Even under the 1.5-degree scenario, ocean fishing is expected to decline by 1.5 million tonnes a year. But this figure would double, were global mean temperatures to reach 2 degrees of additional warming, the report said.

However, the IPCC authors make it clear that some mitigation measures need to be carefully managed to avoid negative ‘trade-offs’. “Any poorly designed policy is going to have unexpected consequences,” says Joyashree Roy, an economics researcher at Jadavpur University in India, who coordinated the report’s summary for policymakers. “For example, if we adopted bioenergy at massive scale, this may lead to competition for land, which in turn may cause food prices to spike.”

Niklas Höhne, a co-founder of the NewClimate Institute think tank in the Netherlands, said that many transformations have already happened on a small scale. “One example is renewable energy, that has developed much faster than people thought only five years ago,” he told SciDev.Net. “Right now, renewables are so cheap that are outpricing coal even in countries like India, where people always thought this would never happen.”

Höhne concedes that the 1.5 degree target by itself is an aspirational goal, but that striving for it keeps global leaders aware of the problem. “Whether we reach it or not,” he said, “is not the most important question.”

5 Photos That Show Just How Much The EPA Website Has Censored Climate Change


Last year, on January 19th, the Environmental Protection Agency (EPA) began removing key references to climate change from its website. Now, over a year later, the information is still conspicuously missing.

Thankfully, the Environmental Data and Governance Initiative (EDGI) has carefully documented the overhaul and removal of all government documents, webpages and websites regarding climate change – not to mention significant language changes to the information that still exists.

While several other agencies, like the Department of Energy (DOE) and the Department of State, have also removed or significantly reduced climate web content, under administrator and climate denier Scott Pruitt, the EPA has removed the most.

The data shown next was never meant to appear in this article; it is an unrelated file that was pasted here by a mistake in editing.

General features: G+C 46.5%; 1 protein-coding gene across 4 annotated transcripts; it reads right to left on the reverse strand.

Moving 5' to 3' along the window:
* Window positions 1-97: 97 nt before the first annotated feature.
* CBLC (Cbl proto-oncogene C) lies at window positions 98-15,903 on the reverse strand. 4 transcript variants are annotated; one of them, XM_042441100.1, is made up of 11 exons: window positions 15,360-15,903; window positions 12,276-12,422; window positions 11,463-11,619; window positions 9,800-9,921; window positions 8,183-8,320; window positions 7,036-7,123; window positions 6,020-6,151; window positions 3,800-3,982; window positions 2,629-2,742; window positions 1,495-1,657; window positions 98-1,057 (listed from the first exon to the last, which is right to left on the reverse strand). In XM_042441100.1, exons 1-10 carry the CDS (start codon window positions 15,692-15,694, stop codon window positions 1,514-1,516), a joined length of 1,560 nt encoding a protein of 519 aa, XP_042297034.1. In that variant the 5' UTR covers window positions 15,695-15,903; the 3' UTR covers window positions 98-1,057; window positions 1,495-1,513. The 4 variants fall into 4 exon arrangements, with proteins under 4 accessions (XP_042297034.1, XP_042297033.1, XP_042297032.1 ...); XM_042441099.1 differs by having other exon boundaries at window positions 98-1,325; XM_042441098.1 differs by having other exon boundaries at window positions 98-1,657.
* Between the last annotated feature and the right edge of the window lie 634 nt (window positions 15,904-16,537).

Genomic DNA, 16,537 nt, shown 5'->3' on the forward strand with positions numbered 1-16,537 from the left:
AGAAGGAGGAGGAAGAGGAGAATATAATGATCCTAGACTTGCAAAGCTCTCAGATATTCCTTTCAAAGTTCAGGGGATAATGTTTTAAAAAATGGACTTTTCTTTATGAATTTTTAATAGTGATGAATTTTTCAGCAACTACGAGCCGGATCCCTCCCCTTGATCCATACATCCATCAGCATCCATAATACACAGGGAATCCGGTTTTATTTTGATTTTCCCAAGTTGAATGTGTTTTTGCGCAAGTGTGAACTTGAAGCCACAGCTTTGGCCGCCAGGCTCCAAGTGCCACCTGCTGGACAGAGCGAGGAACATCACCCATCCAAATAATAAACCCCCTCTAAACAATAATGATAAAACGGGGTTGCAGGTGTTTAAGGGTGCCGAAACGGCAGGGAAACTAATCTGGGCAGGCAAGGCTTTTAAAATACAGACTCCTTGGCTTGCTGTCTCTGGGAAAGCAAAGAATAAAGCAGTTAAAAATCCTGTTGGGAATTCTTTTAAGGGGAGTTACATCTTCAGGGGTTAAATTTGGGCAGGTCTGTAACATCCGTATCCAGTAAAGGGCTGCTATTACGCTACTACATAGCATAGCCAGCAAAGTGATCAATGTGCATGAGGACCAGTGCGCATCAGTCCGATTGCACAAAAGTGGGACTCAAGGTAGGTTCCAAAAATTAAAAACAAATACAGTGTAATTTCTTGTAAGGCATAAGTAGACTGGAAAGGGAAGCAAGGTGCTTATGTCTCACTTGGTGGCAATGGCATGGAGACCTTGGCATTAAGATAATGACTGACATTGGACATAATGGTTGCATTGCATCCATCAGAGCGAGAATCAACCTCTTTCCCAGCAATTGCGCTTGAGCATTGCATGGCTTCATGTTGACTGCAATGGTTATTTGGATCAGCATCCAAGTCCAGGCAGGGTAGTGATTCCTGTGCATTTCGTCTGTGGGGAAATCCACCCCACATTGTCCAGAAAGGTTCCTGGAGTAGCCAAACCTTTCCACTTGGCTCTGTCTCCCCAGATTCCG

The most drastic changes at the EPA came one day before the People’s Climate March, when the agency made substantial alterations to its climate change website.

Now, when you try to access the EPA climate change web page, it merely reads “This page is being updated.” Plus, the climate change tab is now entirely removed from the EPA homepage.

Before 1Screenshots and red underlines in the sections are by TIME.

According to a statement from the agency, these changes are being made to the website to better “reflect the agency’s new direction under President Donald Trump and Administrator Scott Pruitt.”

After the overhaul, the agency provided archived screenshots of the older pages in order to comply with the Freedom of Information Act. However, some pages which were entirely removed, like the “Student’s Global Guide to Climate Change”, were not included in EPA archives.

Screen Shot 2018 03 05 at 1.31.35 pm

“The EPA’s notice that an overhaul was in progress did represent some degree of transparency, yet it failed to note which domains and pages were being removed or altered,” reads the EDGI report.

“Moreover, it was posted the same day that the overhaul began, preventing stakeholders from being able to download and archive valuable pages and information.”

One of the many websites removed last year was the “Climate and Energy Resources for State, Local, and Tribal Governments” website, which contained 380 pages of information.